It's not that hard to pay zero taxes
Add up deductions, credits for children, a few other credits and soon you're up to $79,000 in tax-free income.
You knew I had to get around to this one eventually.
In 2004, 2,833 individual tax returns were filed showing incomes of $200,000 or more with absolutely zero U.S. income tax liability. In 2005, the number jumped to 7,389, increasing to 8,252 in 2006. I’m still waiting for updated figures, but you get the idea.
These people were able to avoid paying taxes by the use of sophisticated tax strategies devised by high-priced and very professional tax planners, who guide their clients along the cracks in the Tax Code.
But, it’s not too difficult for you to get the same result.
Let’s take a family of five, husband and wife with three kids in grade school.
For 2010, on a joint return, they have a standard deduction of $11,400 plus personal exemptions of five times $3,650. That means the first $29,650 in income is taxed at zero.
They also have three kids under age 17. The child tax credit of $1,000 per child shelters the next $25,583 in income.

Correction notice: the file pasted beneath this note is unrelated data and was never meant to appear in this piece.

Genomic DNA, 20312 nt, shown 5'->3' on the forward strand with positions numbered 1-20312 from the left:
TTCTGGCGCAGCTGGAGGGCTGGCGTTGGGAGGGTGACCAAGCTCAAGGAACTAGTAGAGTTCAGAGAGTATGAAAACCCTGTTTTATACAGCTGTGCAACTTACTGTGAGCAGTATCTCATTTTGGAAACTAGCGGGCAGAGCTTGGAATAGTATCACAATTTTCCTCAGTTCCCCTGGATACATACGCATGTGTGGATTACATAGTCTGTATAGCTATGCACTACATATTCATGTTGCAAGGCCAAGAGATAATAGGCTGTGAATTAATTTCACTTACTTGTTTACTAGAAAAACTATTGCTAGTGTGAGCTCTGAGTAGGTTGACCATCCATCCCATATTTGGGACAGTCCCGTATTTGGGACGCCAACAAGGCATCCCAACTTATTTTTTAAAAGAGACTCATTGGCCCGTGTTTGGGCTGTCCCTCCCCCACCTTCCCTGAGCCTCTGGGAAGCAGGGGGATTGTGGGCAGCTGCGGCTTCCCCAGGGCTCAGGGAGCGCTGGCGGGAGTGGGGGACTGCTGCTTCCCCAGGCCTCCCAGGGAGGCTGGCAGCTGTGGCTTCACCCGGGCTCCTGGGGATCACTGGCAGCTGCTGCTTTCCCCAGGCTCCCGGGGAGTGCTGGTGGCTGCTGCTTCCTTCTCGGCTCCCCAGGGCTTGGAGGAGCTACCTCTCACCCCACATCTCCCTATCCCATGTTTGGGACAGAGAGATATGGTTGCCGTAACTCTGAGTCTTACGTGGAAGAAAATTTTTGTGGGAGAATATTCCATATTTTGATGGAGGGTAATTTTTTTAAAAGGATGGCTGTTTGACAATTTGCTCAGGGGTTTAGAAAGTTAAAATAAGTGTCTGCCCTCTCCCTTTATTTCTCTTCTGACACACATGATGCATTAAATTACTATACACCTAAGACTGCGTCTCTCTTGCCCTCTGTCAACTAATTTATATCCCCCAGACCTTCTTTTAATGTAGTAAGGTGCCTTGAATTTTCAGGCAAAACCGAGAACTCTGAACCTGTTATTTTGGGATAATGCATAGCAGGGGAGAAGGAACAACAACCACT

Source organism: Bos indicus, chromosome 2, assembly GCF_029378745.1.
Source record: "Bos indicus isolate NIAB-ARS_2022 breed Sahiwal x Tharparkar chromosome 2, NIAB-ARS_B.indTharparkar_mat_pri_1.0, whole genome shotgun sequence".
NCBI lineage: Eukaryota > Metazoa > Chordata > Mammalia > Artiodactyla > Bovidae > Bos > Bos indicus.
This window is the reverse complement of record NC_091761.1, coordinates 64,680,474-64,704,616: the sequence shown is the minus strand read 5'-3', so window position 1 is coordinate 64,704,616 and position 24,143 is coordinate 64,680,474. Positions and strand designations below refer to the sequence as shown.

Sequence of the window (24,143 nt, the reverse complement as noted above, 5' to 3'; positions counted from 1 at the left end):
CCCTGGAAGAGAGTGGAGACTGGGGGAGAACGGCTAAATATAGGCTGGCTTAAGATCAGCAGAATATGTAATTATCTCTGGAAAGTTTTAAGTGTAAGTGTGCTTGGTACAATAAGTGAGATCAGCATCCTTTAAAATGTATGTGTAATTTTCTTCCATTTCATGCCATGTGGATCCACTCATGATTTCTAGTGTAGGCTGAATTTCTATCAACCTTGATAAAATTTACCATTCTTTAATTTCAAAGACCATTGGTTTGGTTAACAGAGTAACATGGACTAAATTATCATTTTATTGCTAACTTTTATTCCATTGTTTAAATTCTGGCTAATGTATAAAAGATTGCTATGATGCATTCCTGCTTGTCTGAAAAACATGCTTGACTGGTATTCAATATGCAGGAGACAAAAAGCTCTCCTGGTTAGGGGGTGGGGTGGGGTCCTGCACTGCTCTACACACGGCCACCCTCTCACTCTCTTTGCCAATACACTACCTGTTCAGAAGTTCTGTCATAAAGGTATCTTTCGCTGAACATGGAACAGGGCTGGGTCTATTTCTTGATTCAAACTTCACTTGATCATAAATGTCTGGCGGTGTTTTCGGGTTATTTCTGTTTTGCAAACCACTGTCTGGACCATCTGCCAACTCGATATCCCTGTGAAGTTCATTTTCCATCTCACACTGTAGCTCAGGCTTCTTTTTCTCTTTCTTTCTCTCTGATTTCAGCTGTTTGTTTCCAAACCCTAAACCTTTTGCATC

That means they can earn $58,233 and still pay zero income taxes.
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Let’s say they paid $6,000 in qualified child care. That’s another $1,200 in credit that brings our sheltered earnings up to $63,233.
Let’s say mom took a class at the local college and borrowed $4,000 to pay for tuition, course materials and books. All qualify for the American Opportunity Tax Credit.
That wipes away another $2,500 in taxes.
Now our ZERO tax earnings are up to $79,900 -- and we didn’t even have to itemize.
That’s why every few years you should sit down with a tax professional, even if you do your own taxes. It’s more than finding out what you don’t know. It’s also making sure what you think you do know is right.
And, it’s deductible.
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